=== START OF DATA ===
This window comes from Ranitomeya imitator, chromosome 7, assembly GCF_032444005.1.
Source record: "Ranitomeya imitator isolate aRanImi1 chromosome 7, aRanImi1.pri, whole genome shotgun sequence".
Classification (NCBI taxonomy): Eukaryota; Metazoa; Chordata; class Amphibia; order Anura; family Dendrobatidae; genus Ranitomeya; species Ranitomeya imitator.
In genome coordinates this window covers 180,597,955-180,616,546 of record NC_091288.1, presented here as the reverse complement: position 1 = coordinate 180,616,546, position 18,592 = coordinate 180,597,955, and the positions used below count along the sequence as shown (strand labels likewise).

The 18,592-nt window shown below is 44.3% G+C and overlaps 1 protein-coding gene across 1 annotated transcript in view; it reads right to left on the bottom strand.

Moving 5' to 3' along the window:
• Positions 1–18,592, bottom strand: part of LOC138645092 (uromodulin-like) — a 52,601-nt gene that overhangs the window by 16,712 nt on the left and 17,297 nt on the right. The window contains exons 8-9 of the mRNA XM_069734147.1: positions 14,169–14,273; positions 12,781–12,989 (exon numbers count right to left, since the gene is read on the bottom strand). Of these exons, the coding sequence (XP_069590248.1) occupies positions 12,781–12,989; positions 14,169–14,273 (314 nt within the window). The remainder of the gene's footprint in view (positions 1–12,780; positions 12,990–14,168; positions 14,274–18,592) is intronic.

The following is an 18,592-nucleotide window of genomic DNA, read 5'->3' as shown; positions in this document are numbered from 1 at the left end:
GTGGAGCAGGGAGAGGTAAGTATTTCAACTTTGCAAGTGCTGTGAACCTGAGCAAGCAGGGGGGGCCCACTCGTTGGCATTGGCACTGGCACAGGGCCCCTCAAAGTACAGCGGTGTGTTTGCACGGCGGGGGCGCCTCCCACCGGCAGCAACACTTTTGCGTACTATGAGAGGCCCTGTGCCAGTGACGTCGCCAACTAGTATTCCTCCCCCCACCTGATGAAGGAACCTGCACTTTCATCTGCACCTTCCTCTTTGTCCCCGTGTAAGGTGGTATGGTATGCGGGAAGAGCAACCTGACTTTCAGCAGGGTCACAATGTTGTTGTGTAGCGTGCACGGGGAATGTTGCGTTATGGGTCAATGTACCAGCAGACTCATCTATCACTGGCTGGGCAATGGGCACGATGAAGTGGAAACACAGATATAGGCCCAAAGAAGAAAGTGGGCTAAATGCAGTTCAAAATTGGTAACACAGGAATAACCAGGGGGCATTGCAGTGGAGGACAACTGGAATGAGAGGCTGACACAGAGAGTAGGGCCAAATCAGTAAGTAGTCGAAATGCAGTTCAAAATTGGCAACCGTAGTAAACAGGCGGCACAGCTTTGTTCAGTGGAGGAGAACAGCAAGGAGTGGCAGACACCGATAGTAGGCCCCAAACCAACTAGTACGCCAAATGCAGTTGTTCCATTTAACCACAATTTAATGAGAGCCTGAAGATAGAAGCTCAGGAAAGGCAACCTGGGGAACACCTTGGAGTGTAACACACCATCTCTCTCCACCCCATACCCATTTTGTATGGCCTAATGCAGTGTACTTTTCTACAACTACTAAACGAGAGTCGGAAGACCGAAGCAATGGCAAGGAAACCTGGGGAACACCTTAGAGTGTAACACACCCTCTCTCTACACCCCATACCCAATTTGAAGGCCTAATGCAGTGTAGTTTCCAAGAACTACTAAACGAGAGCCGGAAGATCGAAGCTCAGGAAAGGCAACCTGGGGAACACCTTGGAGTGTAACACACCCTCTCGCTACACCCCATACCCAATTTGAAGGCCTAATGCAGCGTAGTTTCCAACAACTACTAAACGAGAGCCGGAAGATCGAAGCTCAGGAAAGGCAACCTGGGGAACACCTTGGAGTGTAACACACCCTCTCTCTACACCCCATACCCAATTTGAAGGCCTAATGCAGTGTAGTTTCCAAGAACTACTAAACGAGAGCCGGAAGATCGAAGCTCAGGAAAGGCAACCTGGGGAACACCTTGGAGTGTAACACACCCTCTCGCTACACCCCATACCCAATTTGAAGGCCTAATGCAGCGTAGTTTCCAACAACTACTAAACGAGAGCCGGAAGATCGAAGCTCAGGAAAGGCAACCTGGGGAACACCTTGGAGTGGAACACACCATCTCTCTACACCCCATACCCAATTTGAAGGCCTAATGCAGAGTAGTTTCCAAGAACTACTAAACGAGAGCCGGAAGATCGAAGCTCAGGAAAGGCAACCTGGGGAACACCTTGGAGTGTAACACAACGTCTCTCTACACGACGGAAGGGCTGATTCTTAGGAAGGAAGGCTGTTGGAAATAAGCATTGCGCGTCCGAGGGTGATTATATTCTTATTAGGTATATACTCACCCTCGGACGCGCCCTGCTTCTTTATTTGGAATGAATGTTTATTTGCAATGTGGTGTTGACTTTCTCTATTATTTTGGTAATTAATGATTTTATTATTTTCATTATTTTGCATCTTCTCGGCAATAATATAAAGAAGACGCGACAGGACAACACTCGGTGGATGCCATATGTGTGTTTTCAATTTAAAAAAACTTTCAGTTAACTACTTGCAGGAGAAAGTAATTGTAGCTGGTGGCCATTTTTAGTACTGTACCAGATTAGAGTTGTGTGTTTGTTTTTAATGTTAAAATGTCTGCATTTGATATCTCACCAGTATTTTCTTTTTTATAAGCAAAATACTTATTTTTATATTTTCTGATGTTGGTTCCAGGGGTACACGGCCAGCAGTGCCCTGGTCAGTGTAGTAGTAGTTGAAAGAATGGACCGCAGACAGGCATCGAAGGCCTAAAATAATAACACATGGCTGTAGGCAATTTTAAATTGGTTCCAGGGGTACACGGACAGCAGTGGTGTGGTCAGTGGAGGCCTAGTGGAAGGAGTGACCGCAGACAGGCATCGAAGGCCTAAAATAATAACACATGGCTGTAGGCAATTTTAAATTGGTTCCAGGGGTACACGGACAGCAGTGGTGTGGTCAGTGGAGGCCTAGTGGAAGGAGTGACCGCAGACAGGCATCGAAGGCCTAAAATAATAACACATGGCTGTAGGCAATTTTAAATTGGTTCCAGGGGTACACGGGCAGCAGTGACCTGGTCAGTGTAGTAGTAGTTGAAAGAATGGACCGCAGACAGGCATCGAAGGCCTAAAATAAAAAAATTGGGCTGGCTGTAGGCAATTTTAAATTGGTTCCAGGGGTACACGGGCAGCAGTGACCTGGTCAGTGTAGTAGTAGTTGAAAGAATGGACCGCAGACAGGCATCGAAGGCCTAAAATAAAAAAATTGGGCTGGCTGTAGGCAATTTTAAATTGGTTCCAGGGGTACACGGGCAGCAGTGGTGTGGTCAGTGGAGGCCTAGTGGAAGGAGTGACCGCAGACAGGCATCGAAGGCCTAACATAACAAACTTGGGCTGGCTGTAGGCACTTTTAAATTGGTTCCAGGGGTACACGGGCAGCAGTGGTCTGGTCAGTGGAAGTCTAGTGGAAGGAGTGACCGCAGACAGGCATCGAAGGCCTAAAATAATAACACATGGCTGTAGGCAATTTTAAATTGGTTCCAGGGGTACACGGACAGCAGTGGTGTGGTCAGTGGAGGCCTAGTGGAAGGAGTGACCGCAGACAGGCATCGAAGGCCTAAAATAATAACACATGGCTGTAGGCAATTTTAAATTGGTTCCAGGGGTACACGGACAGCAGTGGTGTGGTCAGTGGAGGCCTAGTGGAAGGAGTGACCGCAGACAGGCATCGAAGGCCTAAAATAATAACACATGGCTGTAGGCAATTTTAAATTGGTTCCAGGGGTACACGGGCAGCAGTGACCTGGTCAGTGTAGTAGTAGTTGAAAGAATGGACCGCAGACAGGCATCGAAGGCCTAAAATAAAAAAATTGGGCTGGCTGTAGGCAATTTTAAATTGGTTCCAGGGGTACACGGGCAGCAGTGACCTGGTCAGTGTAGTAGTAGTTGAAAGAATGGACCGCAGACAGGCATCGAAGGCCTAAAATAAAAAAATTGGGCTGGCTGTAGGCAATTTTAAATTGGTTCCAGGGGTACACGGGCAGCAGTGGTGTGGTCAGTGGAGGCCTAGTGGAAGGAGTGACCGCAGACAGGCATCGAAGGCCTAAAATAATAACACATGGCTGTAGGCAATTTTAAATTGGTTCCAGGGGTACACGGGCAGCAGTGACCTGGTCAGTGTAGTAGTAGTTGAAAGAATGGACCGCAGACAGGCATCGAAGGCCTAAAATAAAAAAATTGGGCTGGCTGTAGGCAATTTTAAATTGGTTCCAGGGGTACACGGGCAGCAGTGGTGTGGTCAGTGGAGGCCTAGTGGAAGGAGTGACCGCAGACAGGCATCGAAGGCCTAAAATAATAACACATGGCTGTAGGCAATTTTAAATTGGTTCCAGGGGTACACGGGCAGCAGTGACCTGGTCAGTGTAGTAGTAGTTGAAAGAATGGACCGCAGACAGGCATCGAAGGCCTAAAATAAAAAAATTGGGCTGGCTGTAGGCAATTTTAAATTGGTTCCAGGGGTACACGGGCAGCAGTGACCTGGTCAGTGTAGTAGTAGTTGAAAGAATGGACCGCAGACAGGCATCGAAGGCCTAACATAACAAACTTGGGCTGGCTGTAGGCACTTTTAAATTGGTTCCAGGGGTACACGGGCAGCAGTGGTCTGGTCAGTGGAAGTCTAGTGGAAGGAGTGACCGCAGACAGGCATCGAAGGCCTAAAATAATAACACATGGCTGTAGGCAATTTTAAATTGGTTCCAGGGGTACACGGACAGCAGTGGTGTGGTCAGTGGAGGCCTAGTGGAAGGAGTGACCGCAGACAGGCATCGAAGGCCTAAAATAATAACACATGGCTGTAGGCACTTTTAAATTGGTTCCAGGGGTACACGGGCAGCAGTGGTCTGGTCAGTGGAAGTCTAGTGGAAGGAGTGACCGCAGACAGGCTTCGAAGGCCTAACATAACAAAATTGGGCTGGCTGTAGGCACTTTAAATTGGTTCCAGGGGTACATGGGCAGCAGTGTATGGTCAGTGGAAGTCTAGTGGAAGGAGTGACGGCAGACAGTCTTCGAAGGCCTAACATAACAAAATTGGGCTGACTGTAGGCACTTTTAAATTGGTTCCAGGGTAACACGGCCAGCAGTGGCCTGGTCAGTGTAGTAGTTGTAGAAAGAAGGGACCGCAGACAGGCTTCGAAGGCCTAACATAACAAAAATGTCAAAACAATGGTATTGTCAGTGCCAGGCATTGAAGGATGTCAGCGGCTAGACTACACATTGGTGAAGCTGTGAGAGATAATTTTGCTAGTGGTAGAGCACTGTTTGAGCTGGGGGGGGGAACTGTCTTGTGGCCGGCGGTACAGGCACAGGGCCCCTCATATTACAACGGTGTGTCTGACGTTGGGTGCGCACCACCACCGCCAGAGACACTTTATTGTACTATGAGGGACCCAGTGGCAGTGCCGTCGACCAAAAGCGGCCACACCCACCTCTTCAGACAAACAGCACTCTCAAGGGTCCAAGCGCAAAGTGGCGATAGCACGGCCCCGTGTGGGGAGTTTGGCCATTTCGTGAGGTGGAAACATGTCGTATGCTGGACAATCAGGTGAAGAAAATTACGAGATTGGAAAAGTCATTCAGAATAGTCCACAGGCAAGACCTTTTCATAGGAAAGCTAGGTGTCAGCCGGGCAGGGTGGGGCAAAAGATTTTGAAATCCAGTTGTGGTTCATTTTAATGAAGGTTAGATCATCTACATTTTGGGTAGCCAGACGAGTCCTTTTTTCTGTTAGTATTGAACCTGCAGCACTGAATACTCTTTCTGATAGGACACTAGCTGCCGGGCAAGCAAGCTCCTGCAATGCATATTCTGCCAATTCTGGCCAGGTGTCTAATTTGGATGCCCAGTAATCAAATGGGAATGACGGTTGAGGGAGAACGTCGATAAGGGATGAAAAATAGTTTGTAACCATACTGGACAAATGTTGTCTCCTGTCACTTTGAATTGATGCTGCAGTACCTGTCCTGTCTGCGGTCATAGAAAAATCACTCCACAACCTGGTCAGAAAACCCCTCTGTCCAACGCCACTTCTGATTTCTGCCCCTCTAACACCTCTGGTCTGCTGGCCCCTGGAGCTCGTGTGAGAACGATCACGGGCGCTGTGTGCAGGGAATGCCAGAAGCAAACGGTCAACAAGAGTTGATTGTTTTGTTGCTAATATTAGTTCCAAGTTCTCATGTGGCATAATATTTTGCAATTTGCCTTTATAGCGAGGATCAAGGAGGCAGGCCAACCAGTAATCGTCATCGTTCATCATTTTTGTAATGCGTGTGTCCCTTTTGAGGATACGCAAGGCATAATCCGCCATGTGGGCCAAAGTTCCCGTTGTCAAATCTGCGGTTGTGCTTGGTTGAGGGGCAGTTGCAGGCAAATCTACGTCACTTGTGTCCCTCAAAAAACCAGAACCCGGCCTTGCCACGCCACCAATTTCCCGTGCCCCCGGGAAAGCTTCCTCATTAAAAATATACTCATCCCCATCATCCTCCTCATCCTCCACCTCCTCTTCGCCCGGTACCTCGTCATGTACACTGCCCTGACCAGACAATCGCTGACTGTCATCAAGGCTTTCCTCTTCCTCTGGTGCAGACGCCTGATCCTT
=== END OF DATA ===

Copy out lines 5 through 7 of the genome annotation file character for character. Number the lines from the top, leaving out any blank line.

The 18,592-nt window shown below is 44.3% G+C and overlaps 1 protein-coding gene across 1 annotated transcript in view; it reads right to left on the bottom strand.

Moving 5' to 3' along the window:
• Positions 1–18,592, bottom strand: part of LOC138645092 (uromodulin-like) — a 52,601-nt gene that overhangs the window by 16,712 nt on the left and 17,297 nt on the right. The window contains exons 8-9 of the mRNA XM_069734147.1: positions 14,169–14,273; positions 12,781–12,989 (exon numbers count right to left, since the gene is read on the bottom strand). Of these exons, the coding sequence (XP_069590248.1) occupies positions 12,781–12,989; positions 14,169–14,273 (314 nt within the window). The remainder of the gene's footprint in view (positions 1–12,780; positions 12,990–14,168; positions 14,274–18,592) is intronic.